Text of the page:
You can download PAF for free from the Mormons. You may not agree with their theology (I don't) but they won't trick you and it won't have a virus. PAF has tens of thousands of users. I read "no download"; I'm arguing that you should. If you do, your data will be on your PC where you have control over it. PAF is to genealogy research what "Word" is to writing a novel; it doesn't do the work for you, but it makes it 100 times easier than using a pencil and paper.
There isn't any such thing as a "free" site". They all cost someone money. Some are free to you because a church or genealogy society or individual or government organization is footing the bill. Some are free to you because they throw ads in your face and the advertisers foot the bill. Some are subscription sites.
If you find a site that stores your data on their server for free, there is nothing to say they can't wait until you have 300 hours of research invested in your work and then either sell it to others or tell you they are going to have to start charging you. If your 300 hours of research are on your PC, they can go whistle.
There are over 400,000 "free to you" sites devoted to genealogy. There are over 3,000 resolved questions of the form "How can I find my family tree, for FREE?", too. The answers are full of links and tips.
99.99% of you kids lose interest when we tell you genealogy research is work, a bit like doing a term paper in history class. Also when we say it will take hours, not minutes. If you don't lose interest, write to me via my profile with the names of a parent and child or husband and wife who were alive and living in the same house in the USA in 1930 - even better, husband, wife and two children - and I'll look for them in the 1930 census to give you a head start. I'll need name, birth year and birth state.
Most of us around here don't recommend storing your family tree information on websites, free or otherwise. It's much better to use a genealogical software program on your own computer to organize and store data for a variety of reasons. When you upload/store to a website, the information becomes their intellectual property. Also, it can create a situation for you where you either have information missing or violate privacy laws and etiquette standards by posting information about living people.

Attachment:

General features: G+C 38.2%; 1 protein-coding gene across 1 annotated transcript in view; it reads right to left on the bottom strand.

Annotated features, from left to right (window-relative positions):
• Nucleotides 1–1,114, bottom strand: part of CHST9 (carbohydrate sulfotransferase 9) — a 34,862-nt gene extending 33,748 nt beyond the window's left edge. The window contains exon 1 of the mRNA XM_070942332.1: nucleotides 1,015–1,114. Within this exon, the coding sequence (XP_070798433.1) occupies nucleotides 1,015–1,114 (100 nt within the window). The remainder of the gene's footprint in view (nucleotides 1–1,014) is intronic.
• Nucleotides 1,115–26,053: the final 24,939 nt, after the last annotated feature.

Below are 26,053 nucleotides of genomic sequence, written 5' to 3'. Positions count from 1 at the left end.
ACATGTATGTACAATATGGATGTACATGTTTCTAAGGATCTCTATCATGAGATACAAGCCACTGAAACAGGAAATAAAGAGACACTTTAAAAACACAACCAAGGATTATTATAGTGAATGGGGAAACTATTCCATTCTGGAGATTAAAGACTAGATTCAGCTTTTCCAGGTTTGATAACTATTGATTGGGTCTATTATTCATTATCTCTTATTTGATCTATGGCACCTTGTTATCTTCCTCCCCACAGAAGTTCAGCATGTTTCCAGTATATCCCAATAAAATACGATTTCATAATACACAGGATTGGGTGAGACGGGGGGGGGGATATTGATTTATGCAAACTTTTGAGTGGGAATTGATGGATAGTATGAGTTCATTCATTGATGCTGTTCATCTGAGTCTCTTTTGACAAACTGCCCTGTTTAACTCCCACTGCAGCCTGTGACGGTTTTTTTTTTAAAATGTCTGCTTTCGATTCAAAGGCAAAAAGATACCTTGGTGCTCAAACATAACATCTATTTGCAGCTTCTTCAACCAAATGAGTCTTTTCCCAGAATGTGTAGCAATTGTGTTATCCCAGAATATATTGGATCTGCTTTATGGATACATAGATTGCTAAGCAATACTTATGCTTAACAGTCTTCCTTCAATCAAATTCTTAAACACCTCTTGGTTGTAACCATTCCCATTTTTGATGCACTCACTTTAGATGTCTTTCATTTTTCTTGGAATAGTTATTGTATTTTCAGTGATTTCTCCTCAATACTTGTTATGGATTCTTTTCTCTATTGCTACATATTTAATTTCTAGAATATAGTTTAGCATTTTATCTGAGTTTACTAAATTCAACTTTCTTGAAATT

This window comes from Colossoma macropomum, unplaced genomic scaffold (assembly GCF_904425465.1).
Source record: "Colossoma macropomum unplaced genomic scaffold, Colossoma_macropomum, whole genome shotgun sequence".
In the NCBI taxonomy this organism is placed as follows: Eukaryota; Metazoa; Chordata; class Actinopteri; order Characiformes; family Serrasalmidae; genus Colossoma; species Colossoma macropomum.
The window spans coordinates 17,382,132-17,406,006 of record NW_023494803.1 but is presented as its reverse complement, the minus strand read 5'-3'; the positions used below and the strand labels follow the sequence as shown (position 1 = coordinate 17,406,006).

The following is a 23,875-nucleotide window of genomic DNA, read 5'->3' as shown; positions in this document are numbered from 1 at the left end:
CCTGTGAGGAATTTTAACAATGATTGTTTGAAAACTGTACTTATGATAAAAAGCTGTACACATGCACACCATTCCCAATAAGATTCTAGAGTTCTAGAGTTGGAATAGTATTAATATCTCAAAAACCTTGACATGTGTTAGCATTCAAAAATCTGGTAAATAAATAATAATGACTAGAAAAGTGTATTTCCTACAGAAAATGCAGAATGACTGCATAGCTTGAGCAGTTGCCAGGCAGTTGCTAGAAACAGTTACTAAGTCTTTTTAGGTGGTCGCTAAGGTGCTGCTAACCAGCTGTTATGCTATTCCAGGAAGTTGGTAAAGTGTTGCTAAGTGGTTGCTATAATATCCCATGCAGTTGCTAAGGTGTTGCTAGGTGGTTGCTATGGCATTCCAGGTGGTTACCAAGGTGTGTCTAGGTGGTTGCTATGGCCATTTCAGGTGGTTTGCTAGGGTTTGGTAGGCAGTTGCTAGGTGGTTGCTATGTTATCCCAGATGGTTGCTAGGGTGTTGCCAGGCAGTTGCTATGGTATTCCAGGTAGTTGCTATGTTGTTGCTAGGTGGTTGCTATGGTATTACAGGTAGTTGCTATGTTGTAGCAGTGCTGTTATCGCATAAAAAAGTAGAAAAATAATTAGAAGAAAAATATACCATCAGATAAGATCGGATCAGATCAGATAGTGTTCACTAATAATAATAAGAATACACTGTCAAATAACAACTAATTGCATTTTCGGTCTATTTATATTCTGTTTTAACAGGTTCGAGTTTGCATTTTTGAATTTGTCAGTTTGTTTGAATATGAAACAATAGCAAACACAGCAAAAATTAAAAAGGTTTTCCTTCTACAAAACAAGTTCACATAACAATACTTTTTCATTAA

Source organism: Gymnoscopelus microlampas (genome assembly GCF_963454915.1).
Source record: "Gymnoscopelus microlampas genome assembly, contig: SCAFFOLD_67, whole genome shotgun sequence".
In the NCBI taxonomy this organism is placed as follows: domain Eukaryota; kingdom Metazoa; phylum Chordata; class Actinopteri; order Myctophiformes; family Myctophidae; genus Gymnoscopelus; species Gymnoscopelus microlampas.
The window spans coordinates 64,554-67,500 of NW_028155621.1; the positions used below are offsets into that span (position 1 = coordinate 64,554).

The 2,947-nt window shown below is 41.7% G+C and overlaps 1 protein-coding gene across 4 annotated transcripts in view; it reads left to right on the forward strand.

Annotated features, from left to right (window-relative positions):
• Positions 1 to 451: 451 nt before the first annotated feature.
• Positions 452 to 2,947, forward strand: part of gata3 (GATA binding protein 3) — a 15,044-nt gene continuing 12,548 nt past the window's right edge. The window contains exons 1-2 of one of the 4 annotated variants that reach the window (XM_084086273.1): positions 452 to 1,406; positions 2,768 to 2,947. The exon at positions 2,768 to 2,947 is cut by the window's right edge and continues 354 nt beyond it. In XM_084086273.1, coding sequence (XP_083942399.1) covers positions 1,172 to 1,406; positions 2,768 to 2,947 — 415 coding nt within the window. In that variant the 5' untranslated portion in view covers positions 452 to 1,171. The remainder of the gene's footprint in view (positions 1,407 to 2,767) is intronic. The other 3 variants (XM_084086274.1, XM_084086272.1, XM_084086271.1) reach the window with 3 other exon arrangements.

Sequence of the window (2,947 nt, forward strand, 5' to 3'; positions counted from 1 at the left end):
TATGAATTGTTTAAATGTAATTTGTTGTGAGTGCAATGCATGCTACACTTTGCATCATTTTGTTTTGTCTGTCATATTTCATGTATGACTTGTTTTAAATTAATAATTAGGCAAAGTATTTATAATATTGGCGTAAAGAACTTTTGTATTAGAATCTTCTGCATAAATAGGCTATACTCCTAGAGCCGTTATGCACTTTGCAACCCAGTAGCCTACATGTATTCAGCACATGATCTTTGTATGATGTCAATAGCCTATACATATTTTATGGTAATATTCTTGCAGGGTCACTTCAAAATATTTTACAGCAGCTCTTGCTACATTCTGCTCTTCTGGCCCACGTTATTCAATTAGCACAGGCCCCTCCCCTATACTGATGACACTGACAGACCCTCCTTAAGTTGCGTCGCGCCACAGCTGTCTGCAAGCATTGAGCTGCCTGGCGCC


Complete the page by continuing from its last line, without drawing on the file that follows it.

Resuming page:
Some of the websites allow you to upload from genealogical software. This requires a download or installing a copy purchased at an electronics/office supply store. It also usually doesn't allow direct editing. All you can do is upload a new copy. Others allow you to input directly into the website (like ancestry.com). Most of these websites are for a fee.
The only free option is to download free software. Free software (like PAF) is available at https://familysearch.org/products
The only option without a download is to purchase a copy of the software from a software dealer. Stores like Best Buy, Staples, and Office Max sometimes carry packages like Family Tree Maker.
None of these help with research. They store and organize the information so you can be productive in your research. To research use one document at a time, one person at a time, one generation at a time. There are tens of thousands of free websites and offline resources. Which resource is most helpful will depend on where the document you're looking for is stored, which depends on where and when your ancestor lived, what records they left behind, and where the record can be found today. Not everything is online and/or free. Attempting to use just one free website will leave a lot of holes in your research.
Some helpful free starting places:
http://www.cyndislist.com/ (START with How To and Genealogical Standards and Guidelines)
Here -- Many of us have resources or knowledge specific to certain documents, times, places, and groups.
Google -- Look for local libraries, archives, agencies, and GenWebs, or websites similar to above for your ancestor's country.
Offline -- Libraries, archives, museums, genealogical societies, Family History Centers (operated by the Mormons), etc. BIG note: FHCs and some libraries have free access to some of the paid subscription sites like Ancestry.